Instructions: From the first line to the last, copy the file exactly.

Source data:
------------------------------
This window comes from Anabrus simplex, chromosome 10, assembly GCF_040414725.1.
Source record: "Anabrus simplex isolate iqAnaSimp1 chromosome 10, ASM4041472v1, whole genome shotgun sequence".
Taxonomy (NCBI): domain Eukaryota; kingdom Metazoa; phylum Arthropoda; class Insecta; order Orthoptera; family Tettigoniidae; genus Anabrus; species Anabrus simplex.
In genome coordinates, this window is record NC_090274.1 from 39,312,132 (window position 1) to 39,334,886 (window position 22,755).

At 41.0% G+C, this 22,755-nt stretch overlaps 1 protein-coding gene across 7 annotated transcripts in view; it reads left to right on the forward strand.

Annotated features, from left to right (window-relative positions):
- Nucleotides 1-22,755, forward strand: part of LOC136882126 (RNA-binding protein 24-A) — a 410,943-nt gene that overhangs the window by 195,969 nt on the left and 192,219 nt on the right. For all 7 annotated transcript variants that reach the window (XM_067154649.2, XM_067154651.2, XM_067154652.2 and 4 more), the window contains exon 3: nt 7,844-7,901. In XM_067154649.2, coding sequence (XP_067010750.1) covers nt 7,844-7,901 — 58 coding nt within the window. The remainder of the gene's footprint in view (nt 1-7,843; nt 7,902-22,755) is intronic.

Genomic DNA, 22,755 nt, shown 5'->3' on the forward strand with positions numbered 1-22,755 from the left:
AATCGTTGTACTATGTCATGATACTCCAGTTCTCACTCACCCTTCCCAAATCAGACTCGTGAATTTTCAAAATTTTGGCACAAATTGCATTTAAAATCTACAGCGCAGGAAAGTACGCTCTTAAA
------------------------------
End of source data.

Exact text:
This window comes from Anabrus simplex, chromosome 10, assembly GCF_040414725.1.
Source record: "Anabrus simplex isolate iqAnaSimp1 chromosome 10, ASM4041472v1, whole genome shotgun sequence".
Taxonomy (NCBI): domain Eukaryota; kingdom Metazoa; phylum Arthropoda; class Insecta; order Orthoptera; family Tettigoniidae; genus Anabrus; species Anabrus simplex.
In genome coordinates, this window is record NC_090274.1 from 39,312,132 (window position 1) to 39,334,886 (window position 22,755).

At 41.0% G+C, this 22,755-nt stretch overlaps 1 protein-coding gene across 7 annotated transcripts in view; it reads left to right on the forward strand.

Annotated features, from left to right (window-relative positions):
- Nucleotides 1-22,755, forward strand: part of LOC136882126 (RNA-binding protein 24-A) — a 410,943-nt gene that overhangs the window by 195,969 nt on the left and 192,219 nt on the right. For all 7 annotated transcript variants that reach the window (XM_067154649.2, XM_067154651.2, XM_067154652.2 and 4 more), the window contains exon 3: nt 7,844-7,901. In XM_067154649.2, coding sequence (XP_067010750.1) covers nt 7,844-7,901 — 58 coding nt within the window. The remainder of the gene's footprint in view (nt 1-7,843; nt 7,902-22,755) is intronic.

Genomic DNA, 22,755 nt, shown 5'->3' on the forward strand with positions numbered 1-22,755 from the left:
AATCGTTGTACTATGTCATGATACTCCAGTTCTCACTCACCCTTCCCAAATCAGACTCGTGAATTTTCAAAATTTTGGCACAAATTGCATTTAAAATCTACAGCGCAGGAAAGTACGCTCTTAAA